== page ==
Friday, February 5, 2010

Barf Unlimited from the Dinosaur Media: Topinka’s Dog Has Cancer!...Katie Couric Romps in Jewels for Harper’s Bazaar Cover, Pretends She’s Making Out with Diane Sawyer’s Hubby! More.

                            Feast of St. Agatha*
               And You Wonder Why the  Sun-Times is Dying?
                                   1.  La Boheme 
        You get a good idea why rummaging through Trivia-Pop 
      Sneed, in the Sun-Times bursts in with another Judy Baar Topinka exclusive! Topinka’s dog, coyly named “Bella Beagle”…the same one who went wee-wee in 10 countries…has just had cancer surgery!  So the woman Sneed calls “irrepressible” (barf) spent election night eating a can of tuna fish caring for the perp—so she phoned in to Sneed. 
       Also: news flash Topinka who loves caffeine, drank six large coffees from Dunkin’ Donuts, McDonald’s and a mini-mart on election day. Not Starbucks, mind you.   These gossip column leaks (pun intended where Bella Beagle is concerned) are manufactured in concert with Sneed to build the Topinka political brand—colorful, witty, zippy lady.  In lieu of issues. And the poor mouth is devised to distract from the $150,000 a year in state    pensions plus another coming from the RTA board which has made Topinka a very wealthy lady.  Money deserved if she had a head for public policy. She doesn’t.  Her state treasurer’s constitutional officer job is better filled with a professional who knows something about investing—not puppies. The same for the job she seeks—comptroller.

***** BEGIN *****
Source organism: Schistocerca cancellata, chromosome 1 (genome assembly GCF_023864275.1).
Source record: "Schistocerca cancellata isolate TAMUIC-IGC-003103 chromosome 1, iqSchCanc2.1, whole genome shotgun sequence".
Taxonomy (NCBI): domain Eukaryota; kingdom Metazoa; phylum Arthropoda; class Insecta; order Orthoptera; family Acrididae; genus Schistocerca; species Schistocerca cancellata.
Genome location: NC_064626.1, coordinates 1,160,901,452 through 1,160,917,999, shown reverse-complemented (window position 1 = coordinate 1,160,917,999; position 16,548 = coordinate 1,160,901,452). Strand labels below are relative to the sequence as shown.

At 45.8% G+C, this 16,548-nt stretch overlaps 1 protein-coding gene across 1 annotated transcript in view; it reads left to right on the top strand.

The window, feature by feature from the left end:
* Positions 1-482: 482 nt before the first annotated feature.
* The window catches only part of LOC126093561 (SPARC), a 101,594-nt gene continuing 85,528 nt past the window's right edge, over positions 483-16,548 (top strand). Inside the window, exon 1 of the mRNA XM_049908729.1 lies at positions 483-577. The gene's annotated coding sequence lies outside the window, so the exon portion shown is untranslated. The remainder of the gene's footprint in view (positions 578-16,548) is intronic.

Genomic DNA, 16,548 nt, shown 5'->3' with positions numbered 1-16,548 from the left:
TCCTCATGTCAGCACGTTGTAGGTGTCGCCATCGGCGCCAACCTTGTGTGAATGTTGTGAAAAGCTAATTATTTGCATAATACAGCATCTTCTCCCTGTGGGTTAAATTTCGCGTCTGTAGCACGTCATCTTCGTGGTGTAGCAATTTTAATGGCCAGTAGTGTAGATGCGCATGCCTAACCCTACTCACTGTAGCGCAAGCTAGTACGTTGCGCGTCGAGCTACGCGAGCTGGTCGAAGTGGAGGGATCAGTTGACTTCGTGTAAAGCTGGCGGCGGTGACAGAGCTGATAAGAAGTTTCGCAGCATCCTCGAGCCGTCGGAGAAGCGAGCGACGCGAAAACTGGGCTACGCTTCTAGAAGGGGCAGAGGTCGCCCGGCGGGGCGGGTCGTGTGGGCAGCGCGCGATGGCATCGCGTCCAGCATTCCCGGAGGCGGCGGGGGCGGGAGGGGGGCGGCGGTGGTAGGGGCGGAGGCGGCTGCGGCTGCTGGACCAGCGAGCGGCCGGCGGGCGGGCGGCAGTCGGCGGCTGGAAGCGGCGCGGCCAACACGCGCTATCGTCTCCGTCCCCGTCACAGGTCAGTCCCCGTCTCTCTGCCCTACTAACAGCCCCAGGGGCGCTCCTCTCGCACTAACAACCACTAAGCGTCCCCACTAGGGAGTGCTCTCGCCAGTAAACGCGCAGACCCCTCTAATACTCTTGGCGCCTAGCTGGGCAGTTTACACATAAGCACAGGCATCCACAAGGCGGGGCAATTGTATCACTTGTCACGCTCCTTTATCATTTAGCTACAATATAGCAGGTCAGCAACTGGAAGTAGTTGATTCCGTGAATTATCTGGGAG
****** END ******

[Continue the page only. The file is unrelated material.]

Because she isn’t very good at issues (although she served as state Rep, state Senator and state Treasurer)…so bad in fact she faced Rod Blagojevich with zilch ideas (her idea to cut the budget was to eliminate the warming rods under the sidewalks to Blago’s mansion)…she’s cutesy pie-like turned herself into a (supposedly) lovable human brand: Penny-pinching Bohemian lady who pinches pennies (ergo the Dunkin Donuts, McDonald’s touch) to convince you she’ll do the same as state comptroller, the post she’s been nominated by a mindless GOP electorate for. 
        Bella Beagle and the can of tuna fish are to make you forget she’s a  very rich lady ready for after-political life with an obscenely rich taxpayer-endowed pension plan—to become much more which after she finishes as state comptroller (where she intends to perch on the taxpayer’s dime for at least another decade) hoping when retiring to haul down at least $200,000 per annum totally.  Sneed dutifully plays along with the branding…reporting the `60ish un-stylish Bohemian Girl bit—cause Sneed’s in that age bracket herself.  Two irrepressibles.